The Conflict between Science and Religion in the later half of the 19th century of the Victorian period
England produced peculiar characteristics during Queen Victoria’s reign, some of which were very contradictory. In the latter half of the nineteenth century, while England absorbed the essential features of the Industrial Revolution at home, she founded herself as the world’s greatest colonizing country, owing to her unmatched dominance in overseas trade. Again, somewhat paradoxically, under the influence of the Enlightenment’s liberal humanist philosophy, the buzzword of the day became ‘progress.’
British culture’s smooth exterior concealed an eventual ferment of religious and scientific ideas. A few decades earlier, Erasmus Darwin, a poet-naturalist who happened to be Charles Darwin’s grandfather, nearly stunned Englishmen when he argued against the idea of the Scale of Being or Ladder of Existence, a concept derived from Genesis, in favor of the spontaneous origin of life in minute forms in the ocean. A few years later, Lamarck published his hypothesis that altered desires caused by environmental changes result in altered habits, resulting in the creation of new organs and the alteration or extinction of existing ones.
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Ironically, opposition to research came from a scientist. Cuvier, a devout Catholic and creationist, was an opponent of transmutation. He inherited and expanded upon the “Theory of Catastrophe” or doctrine discontinuity, which is the doctrine of cataclysmic shifts in earth’s history necessitating supernatural intervention. Sir Charles Lyell successfully argued against the doctrine of discontinuity and, by extension, against unique existence. Interestingly, when Charles Darwin embarked on the ‘Beagle,’ he brought along and extensively read Lyell’s book. While Darwin was on his voyage, England was experiencing the heat of domestic religious controversies.
The nineteenth-century inherited the 18th century’s system of big families with a healthy dose of Puritanism in its ethical values. The Queen had set a precedent for her court by enforcing a more stringent code. To powerful figures of the period, such as Gladstone, Shaftsbury, and General Gordon, life was devoted to God’s service. Ironically, those with older religious views and ideas were being relentlessly mocked by agnostics such as Carlyle and Matthew Arnold, who had been puritan in outlook and sentiment.
Puritan attitudes toward life were instilled not only by the Bible religion practiced by the majority of Victorians but also by the Anglo-Catholic religion that emerged from the Oxford Movement of the 1930s. English religion had a commanding influence among the populace in the mid-nineteenth century. Still, it stood on precarious ground as the rapid advancement of scientific knowledge cast doubt on the very basis of those religious ideas.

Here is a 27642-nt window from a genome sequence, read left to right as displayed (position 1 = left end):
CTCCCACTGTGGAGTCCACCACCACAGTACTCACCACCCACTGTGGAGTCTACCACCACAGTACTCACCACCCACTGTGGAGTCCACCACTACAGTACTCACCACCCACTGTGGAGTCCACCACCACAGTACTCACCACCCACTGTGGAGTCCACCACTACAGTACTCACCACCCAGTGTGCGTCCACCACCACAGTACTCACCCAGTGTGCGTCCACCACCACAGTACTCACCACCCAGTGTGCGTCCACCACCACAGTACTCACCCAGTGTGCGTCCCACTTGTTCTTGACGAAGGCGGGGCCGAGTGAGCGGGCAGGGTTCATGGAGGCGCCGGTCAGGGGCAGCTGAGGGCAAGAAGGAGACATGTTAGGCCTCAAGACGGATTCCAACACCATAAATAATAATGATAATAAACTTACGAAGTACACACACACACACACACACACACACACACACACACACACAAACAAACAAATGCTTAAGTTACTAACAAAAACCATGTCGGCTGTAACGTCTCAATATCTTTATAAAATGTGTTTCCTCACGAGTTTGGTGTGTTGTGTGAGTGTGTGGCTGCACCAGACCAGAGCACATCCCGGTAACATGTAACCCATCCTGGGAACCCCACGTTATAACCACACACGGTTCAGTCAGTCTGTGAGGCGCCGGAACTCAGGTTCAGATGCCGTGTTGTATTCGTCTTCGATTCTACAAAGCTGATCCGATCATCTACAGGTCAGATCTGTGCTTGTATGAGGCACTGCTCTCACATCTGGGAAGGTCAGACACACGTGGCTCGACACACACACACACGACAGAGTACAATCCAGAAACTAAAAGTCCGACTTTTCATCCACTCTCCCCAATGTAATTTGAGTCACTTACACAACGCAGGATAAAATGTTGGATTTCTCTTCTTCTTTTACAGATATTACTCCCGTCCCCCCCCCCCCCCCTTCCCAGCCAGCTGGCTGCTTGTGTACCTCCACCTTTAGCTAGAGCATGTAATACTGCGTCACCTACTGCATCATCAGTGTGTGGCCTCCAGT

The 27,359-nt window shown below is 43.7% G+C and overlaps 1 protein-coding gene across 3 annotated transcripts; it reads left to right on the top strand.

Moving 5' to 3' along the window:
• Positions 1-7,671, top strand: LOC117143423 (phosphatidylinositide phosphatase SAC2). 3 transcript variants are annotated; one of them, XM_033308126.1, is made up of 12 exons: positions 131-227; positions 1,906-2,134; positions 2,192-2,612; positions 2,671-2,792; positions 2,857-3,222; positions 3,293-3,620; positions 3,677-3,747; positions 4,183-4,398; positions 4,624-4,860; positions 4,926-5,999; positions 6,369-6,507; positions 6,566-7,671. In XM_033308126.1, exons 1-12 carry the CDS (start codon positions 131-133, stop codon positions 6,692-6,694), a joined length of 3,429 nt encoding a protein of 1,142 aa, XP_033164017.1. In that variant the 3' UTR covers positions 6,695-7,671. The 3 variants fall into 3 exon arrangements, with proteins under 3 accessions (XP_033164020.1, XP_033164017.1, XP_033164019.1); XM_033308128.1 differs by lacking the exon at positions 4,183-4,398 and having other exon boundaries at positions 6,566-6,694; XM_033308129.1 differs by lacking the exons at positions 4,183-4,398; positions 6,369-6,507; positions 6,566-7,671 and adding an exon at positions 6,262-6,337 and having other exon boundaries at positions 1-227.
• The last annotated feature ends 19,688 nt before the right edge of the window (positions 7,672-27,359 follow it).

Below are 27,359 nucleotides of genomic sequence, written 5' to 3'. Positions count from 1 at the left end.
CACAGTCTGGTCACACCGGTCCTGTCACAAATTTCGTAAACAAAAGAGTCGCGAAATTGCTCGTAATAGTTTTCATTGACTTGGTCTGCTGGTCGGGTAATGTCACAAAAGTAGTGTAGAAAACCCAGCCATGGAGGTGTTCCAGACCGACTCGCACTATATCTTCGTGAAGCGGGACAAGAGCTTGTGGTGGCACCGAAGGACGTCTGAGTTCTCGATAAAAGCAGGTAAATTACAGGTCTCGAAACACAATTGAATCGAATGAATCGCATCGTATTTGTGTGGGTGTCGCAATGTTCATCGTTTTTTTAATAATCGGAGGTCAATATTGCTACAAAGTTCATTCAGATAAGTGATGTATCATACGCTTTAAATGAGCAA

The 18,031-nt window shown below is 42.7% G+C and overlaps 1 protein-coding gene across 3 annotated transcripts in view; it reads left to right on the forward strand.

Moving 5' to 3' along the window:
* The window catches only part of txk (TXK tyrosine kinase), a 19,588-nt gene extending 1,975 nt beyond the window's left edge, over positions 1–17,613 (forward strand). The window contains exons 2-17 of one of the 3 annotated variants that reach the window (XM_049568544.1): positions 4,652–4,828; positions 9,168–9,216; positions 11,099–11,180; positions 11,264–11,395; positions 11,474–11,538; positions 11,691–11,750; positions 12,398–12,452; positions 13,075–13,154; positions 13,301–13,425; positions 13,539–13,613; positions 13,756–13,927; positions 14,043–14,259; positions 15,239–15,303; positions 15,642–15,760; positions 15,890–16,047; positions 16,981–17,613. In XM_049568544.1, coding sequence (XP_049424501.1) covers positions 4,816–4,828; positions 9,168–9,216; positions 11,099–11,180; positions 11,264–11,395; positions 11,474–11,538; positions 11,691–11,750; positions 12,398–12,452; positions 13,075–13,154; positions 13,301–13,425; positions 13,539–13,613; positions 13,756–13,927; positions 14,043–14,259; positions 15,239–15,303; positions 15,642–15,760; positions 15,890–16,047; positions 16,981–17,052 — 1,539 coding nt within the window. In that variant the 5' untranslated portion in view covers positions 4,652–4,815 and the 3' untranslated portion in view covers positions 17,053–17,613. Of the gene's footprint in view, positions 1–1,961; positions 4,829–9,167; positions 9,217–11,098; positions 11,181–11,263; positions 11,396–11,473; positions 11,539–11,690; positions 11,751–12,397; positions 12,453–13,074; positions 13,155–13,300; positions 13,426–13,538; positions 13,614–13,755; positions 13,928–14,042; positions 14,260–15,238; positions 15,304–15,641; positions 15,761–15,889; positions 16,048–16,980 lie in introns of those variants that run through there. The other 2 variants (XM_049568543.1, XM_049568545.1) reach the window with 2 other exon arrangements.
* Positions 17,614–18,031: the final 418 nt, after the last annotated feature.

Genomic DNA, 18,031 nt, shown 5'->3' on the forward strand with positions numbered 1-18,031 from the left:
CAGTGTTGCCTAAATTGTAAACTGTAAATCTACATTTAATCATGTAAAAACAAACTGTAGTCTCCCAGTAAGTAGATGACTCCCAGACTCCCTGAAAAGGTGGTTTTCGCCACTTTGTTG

Even before The Origin of the Species was published, Herbert Spencer made a concerted effort to spread the theory of evolution, although on a speculative basis. In 1859, Darwin published the seminal volume The Origin of Species, in which he refuted the Lamarckian theory of “necessary progression.” Above all, Darwin rejected the Bible’s story of creation, as told in ‘Genesis,’ and advanced his theory that human beings evolved and survived as a result of the “Struggle for Existence.”
The older generation came out in force to defend biblical positions. However, the younger generation stepped forward to protect and advance the novel ideas advanced by these men. The young men were not afraid to challenge religious concepts, even though it meant insulting the church. Thus, religious scandals raged in the 1960s, 1970s, and 1980s.
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The Victorians witnessed phenomenal advancements in the formulation of new scientific laws and the practical application of science. The latter assisted in transforming the material basis of life and thereby influenced the development of the human mind in subtle and imperceptible ways of thought. Individualists interpreted Darwin’s principle of “struggle for existence” and “survival of the fittest” as sanctioning the capitalistic society’s fierce and brutal competitive basis.
Nonscientific philosophers tended toward different varieties of agnosticism, ranging from cynical doubt to full atheism. It occasionally resulted in the exaltation of man, as in Swinburne’s Hymn to Man, or in the denial of God, as in Atlanta in Calydon. On a broad scale, there was widespread acceptance of the rule of law over all spheres of human life, which is essential for orderly development. Scientific skepticism aided in discrediting the different forms of Utopian socialism proposed by Owen, Sainte-Simon, and others as the unavoidable solution to an individualistic society.
Karl Marx made the most far-reaching application of scientific thought to human life as his understanding of the historical evolution of human civilization evolved into the most serious challenge to individualism theory.